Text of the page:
There are many other flowers and interesting leaves around at the moment, but these are just a few of my current favourites. Let's hope for cooler weather - and some rain - very soon for our gardens. What are some of your favourite plants for summer colour?
The inspiring garden of Tropical Breeze will be open again this year on the weekend of 15 and 16 March 2014. More details closer to the time.
- By Jennifer 2100 Monday, 20 January 2014
Thanks for your blog Deidre - its a wonderful source of information!! I have a question: Where would I be able to get hold of an "evergreen" hydrangea"? Thanks Jennifer Thanks, Jennifer. See Peta"s comment below re the Botanic Garden Sydney nursery; and another good possibility is at the Collectors Plant Fair at Clarendon NSW on 12 and 13 April this year, where you will find a treasure trove of unusual plants for sale. Deirdre
- By Peta 2758 Monday, 20 January 2014
Welcome back Deirdre on this lovely cool Summer morning. Before heading into the garden I thought I"d agree that Dichroa is very useful. Mine flowers for ages. I bought one from The Growing Friends. They are worth contacting. It is certainly a nice cool morning! Glad you enjoy your Dichroa plant. I have propagated a few to have them in different places in the garden. Deirdre
- By margaret 2122 Monday, 20 January 2014
Thanks, Deirdre, it is great that the blog is back again. Many of the plants you mention are flowering in my garden, plus the cane begonias, which flourish in the heat, and are now full of flower. Pentas, in pink, red, white and mauve seem to withstand the heat well. My dichroa flowered well, with both pink and blue flowers, but has now lost most of its leaves. Yes - cane begonias, and shrub ones too, are brilliant at the moment (and will be for many months ahead) and do not seem at all worried by the heat! Deirdre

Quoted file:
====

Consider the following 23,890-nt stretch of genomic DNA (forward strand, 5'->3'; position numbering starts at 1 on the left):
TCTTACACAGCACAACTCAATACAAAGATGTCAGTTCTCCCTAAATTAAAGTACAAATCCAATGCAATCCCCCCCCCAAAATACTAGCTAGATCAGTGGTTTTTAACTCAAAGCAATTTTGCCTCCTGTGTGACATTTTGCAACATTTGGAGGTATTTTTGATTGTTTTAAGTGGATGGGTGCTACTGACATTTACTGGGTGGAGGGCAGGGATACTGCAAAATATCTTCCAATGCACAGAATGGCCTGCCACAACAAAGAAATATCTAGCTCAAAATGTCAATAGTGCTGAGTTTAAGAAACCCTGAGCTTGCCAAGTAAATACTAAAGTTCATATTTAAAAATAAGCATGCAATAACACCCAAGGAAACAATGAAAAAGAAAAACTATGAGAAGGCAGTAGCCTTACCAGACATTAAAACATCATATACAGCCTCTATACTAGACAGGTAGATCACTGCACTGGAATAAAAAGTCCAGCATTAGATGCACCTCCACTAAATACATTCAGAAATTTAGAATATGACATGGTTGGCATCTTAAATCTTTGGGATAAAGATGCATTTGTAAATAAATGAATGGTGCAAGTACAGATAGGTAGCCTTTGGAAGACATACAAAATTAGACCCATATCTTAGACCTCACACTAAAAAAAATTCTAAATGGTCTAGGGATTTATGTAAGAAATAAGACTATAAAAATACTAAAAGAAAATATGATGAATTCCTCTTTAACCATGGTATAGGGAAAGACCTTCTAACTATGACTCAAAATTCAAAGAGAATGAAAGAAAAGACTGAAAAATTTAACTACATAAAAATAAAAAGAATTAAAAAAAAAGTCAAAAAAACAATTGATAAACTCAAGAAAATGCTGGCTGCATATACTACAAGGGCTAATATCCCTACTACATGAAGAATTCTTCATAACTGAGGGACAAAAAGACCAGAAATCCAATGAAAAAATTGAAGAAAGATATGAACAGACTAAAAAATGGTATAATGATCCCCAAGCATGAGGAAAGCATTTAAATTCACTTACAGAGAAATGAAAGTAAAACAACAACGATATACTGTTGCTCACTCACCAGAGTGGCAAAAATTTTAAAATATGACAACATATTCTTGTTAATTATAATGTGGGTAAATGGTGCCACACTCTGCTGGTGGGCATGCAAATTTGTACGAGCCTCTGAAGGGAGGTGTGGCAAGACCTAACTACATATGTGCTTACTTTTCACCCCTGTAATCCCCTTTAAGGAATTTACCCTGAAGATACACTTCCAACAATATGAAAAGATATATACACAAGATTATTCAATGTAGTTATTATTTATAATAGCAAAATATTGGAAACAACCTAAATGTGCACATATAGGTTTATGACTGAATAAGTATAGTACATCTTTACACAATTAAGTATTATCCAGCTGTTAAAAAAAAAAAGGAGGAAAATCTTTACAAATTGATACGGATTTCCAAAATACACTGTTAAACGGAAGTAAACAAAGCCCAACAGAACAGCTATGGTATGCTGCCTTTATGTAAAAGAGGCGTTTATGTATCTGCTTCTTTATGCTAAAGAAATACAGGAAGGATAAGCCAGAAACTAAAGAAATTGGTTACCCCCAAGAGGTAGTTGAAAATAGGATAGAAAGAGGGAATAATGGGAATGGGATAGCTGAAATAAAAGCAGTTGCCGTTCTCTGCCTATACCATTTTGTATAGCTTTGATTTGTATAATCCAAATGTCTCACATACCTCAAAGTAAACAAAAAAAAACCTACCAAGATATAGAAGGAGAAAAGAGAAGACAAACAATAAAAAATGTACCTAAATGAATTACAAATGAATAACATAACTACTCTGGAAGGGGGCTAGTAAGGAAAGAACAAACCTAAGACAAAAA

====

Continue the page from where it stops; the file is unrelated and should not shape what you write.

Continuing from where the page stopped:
- By Anne 2518 Monday, 20 January 2014
Happy New Year Deirdre & welcome back. the orange echinacea looks brilliant - my pink one is providing some colour along with some lovely lilies. Very welcome rain in the Illawarra overnight and this morning. Diggers had some different coloured echinacea advertised over the last couple of years - might investigate! Do enjoy your blogs - thanks - Anne Great you have had rain! No sign of any here yet. The echinaceas are now more widely available now, according to the man at the Bay Tree Nursery at Mt Victoria. Deirdre
- By Sue T. 2566 Monday, 20 January 2014
Welcome back Deirdre. I also bought an orange Echinacea Cheyenne Spirit at my local nursery, Tim"s in Campbelltown. I"m thinking about going back for the other colours. Not that I have any room in the garden!!! Sue I don"t have room either but couldn"t resist the orange one and wish I"d bought the other colours too! Deirdre
- By Sue 2074 Monday, 20 January 2014
Nice to hear from you again and see what"s blooming in your garden. I have similar plants but am taken with the daylily - gorgeous - will seek one out. My hymenocallis is in part shade and still not flowering, burnt hydrangeas flowers are cut off, however there are echinacea, cleome, liliums, cane begonias,nepeta,and artemisia "Sussanah Mitchell" to enjoy. Could Anne please send the rain north:-) Your garden sounds like it has plenty of colour. Let"s hope for rain very soon. Deirdre
- By Helen 2154 Monday, 20 January 2014
Thanks for sharing your flowers with your ardent followers. I love my summer garden. Everything stays in bloom for so long, and if I keep up the mulch, it"s not difficult to maintain. I have a circular garden bordered with Portulaca (the flat "leaf" variety) and they are little Darlings - stunning. Helen Thanks, Helen. I agree that summer-flowering plants are in bloom for such a long time compared to spring ones. The portulaca is a great plant - very tough and pretty. Deirdre